Behind-the-Line Chef’s Edition with Chef Hubert Seifert of Spagio

Behind-the-Line Local Chef’s Edition

by Dara Schwartz on June 20, 2012

Behind-the-Line Chef’s edition connects our favorite chefs with home cooks, weighing in on cooking methods and kitchen technique, favorite ingredients and kitchen resources to help grow your inner cook.

Larger-than-life spirit and lead-with-the-heart joie de vive, Chef Hubert Seifert, of Spagio, shares childhood fond memories that has shaped him today to favorite kitchen supplies that every home cook should own.

One ingredient you couldn’t live without and why?
HS: Butter. You can finish any dish with just a spoonful of butter. It adds richness and beautiful flavor – you can’t beat that.

Must have kitchen supply or utensil in your kitchen:
HS: Big, oval, heavy-duty cast-iron pot, made by French manufacturer, Staub. I own two, but only use one. All you need is a burner and this pot and you can cook anything, from stews and soups, to sauces and roasts.

What can always be found in your refrigerator?
HS: Double-smoked slab of bacon I get from Albert, owner of Thurn’s Specialty Meats. Thurns cold-smokes the bacon and I cut the slab at home. This is the best place to get meat. They do it right and they have the real smokers, versus so many of the over-processed, machine-manufactured meat. Other items: onions and heavy bread, like a pumpernickel or a rye, but heavier.

A cookbook that every cooking enthusiast should have in their cookbook library:
HS: Books by author, Brillat-Savarin. For example, The Physiology of Taste, where he is also recognized for his famous commandment, “Dis-moi ce que tu manges, je te dirai ce que tu es.” Tell me what you eat and I will tell you what you are. A notion stating that the food one eats has a bearing on one’s state of mind and health.

Larousse Gastronomique, presents the history of foods, eating, and restaurants; cooking terms; beginning to advanced techniques; a review of basic ingredients and how to buy, store and use them; biographies of important culinary figures, like Brillat-Savarin; and recommendations for cooking nearly everything.

Your go-to pots and pans:
HS: French cast-iron cookware called Staub. My advice: instead of buying 4-5 pots and pans, just buy one great pan.

What is your fondest memory of eating with your family as you were growing up?
HS: I grew up in a small town in Germany and lived with my parents and two sisters. My grandparents lived with my Aunt close by. We always had preserves on the table and canned items. We didn’t have refrigerators like we do today, so we would can everything and store it in the root cellar. Twice a year, we would slaughter a pig and either can or smoke it. In the fall, we would hang the meat to dry. In late winter/early spring we would process the pig by canning the meat with salt and seasonings to preserve it. We often ate liverwurst with Kosher pickles on heavy rye-like bread. Neighbors of my mother’s aunt and uncle took care of a synagogue nearby, so we would often celebrate Christmas and Jewish holidays together, going back and forth between being Kosher, to eating meat, to not eating meat.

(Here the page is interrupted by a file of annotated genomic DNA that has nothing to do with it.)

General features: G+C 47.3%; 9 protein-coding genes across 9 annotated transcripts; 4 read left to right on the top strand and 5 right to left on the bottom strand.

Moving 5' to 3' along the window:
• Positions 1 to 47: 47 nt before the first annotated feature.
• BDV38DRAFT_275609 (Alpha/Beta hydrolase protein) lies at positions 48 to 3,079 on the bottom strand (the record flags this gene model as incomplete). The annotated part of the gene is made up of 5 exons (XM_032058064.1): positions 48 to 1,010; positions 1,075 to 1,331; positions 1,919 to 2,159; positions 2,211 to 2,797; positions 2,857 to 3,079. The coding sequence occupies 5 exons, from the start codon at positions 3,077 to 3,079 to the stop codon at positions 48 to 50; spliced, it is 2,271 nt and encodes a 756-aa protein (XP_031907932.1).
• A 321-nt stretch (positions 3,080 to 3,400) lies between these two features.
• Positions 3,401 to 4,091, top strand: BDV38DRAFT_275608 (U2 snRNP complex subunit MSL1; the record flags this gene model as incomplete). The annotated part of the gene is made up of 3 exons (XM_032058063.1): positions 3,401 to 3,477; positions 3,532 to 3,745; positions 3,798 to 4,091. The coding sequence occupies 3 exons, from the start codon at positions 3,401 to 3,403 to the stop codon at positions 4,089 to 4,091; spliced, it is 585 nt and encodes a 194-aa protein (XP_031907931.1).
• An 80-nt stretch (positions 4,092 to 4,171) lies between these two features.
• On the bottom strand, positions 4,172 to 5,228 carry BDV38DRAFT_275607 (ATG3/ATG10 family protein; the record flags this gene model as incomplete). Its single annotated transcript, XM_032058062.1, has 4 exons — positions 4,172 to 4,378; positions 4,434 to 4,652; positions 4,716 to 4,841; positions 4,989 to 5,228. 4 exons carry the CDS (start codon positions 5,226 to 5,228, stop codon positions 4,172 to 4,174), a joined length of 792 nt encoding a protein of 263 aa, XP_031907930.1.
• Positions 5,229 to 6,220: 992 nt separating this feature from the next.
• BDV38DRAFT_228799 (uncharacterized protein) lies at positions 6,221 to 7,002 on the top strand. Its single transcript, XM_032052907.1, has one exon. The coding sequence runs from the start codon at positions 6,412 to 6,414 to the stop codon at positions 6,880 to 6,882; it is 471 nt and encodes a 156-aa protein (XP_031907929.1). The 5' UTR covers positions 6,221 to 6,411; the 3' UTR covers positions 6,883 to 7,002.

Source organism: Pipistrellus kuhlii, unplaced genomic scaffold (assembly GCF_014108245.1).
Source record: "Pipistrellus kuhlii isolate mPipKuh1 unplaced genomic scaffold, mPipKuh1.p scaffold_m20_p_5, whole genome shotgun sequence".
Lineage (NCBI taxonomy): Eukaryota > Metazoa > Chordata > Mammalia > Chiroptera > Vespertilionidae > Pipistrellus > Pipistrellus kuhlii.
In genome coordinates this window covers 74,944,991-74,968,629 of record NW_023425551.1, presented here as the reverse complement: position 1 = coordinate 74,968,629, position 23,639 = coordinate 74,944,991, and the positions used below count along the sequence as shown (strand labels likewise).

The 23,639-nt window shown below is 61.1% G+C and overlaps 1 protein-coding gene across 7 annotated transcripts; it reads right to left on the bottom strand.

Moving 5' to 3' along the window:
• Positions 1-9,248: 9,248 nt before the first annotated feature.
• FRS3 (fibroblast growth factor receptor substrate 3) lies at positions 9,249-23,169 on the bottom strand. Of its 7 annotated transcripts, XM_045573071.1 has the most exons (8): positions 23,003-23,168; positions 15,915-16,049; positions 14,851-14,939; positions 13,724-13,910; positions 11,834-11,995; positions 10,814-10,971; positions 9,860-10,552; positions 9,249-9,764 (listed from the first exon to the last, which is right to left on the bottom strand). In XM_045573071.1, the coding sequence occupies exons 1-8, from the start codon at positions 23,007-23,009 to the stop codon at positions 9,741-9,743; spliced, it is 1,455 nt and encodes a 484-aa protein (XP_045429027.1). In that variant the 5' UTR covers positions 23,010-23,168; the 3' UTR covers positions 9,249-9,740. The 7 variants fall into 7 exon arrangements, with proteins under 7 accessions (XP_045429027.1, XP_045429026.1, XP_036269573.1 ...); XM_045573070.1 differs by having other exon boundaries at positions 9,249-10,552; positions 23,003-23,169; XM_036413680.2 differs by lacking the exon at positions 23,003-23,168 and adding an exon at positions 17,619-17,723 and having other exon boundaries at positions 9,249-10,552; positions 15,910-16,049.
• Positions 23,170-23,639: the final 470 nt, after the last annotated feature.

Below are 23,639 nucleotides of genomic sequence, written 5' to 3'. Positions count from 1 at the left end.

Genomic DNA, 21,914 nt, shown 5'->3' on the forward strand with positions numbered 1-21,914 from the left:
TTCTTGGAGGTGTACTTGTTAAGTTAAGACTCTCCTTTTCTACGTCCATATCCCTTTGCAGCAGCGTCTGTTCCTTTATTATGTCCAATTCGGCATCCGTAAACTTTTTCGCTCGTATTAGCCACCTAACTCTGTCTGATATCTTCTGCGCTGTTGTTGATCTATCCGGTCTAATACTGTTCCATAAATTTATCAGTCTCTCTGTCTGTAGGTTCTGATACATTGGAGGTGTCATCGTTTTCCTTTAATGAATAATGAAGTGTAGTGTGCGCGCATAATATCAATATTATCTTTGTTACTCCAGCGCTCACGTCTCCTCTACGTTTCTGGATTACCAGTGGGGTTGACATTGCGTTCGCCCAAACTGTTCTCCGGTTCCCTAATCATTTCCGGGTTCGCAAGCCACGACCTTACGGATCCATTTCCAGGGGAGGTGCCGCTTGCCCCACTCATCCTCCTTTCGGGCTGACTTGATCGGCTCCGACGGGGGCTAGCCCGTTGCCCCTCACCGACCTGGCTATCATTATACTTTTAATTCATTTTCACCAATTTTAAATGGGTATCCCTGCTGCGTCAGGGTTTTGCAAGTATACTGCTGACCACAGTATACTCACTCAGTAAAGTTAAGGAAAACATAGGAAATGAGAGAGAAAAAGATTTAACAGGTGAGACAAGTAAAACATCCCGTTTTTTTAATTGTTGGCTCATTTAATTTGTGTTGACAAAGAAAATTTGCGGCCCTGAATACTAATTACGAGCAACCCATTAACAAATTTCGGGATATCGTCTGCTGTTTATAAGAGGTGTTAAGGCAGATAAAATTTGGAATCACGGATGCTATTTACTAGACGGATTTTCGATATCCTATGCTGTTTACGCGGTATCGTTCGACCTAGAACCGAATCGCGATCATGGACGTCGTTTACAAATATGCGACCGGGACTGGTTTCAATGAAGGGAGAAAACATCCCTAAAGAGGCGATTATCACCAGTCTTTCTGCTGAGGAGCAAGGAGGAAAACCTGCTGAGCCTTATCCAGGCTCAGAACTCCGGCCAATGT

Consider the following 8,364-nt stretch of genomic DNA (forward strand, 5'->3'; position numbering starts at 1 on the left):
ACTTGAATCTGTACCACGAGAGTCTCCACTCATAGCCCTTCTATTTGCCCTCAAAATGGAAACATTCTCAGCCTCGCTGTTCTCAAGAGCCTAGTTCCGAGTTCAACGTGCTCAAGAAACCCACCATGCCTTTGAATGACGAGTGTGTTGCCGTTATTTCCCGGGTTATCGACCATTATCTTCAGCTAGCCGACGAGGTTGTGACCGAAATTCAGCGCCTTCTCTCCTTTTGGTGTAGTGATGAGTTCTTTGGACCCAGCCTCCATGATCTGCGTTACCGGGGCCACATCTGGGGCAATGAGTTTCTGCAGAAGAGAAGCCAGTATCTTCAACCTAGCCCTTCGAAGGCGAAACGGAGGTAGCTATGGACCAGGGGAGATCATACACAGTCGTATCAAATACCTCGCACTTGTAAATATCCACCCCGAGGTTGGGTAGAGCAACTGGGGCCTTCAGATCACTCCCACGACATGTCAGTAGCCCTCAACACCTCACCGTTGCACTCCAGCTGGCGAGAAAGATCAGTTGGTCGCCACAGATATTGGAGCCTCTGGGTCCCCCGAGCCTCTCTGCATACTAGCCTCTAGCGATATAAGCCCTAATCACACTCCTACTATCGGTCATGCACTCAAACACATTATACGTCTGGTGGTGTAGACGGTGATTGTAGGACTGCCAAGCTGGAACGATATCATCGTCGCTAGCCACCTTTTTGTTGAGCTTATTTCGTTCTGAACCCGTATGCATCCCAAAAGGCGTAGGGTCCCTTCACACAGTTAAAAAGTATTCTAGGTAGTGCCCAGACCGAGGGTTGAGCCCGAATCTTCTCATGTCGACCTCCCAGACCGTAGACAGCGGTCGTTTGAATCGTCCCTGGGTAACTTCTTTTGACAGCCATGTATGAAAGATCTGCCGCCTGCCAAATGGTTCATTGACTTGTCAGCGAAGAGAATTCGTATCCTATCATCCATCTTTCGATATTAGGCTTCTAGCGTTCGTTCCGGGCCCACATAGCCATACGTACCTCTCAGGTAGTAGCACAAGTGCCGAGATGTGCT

What country has influenced your cooking the most?
HS: Germany and Spain. From April, 1975 to October, 1979, I lived on the island of Mallorca, one of the Balearic Islands of Spain, where I cooked for the Royal family. I lived in the major city of Palma, which was about a 20-minute flight from Barcelona.

Are there chefs you look to for the next big ideas. Which ones and how have they influenced you?
HS: My grandmother, mother and aunt. You get the most exposure when you work with and eat with people. They’re the ones who will influence and inspire you the most.

What are your favorite meat cuts to cook and eat?
HS: Goulash/beef stew, short rib, pork shoulder and a small pig or lamb. I like to take a small lamb or pig and fill the inside with lemons and herbs, then tie it together and cook it in a wood-burning oven, while basting it frequently. You have to cover the ears and nose with foil so they don’t burn. This is how they cook the “lechona,” or pig at the Restaurant Botin, located in Madrid, Spain – one of the oldest restaurants in the world, with a 300-year old wood-burning oven.

What is the most expensive food, beverage or ingredient in your kitchen? Where did you get it from and how do you use it?
HS: Saffron, from Spain, and white truffles from Turin, Italy (in the Piedmonte region in Northern Italy.) I like to use the white truffles in a pureé in pasta or use truffle oil to finish the pasta. The first pressing of olive oil, which is 100% olive oil, is another item from Spain I use. I believe Spanish olive oils are the best. One of my favorite, most simple Spanish dishes is pa amb tomaquet, or Pan con Tomate (Bread with Tomato.) You take rustic Spanish bread, grab a fresh tomato from a vine, then cut it in half and rub the tomato over the bread. Finish the bread with a drizzle of olive oil and sea salt.

What’s your favorite way to cook vegetables?
HS: Sauté quickly. Do not cut your vegetables too thick. They have to be cut even, so they cook evenly. All you need is a very hot skillet, add your vegetables and finish with sea salt.

Favorite thing to do with raspberries:
I like to make Eau de vie, the juice of life. I fill my container with 30 lbs of raspberries, 10 lbs of sugar and the rest with vodka. I let it sit for a month or so and enjoy with friends.

I also like to make raspberry preserves.

Join Chef Hubert on June 27, 2012, at the North Market School of Cooking for a three-course meal with wine/beer pairings. To sign up for this cooking class, call the North Market at (614) 463-9664, or register online here.

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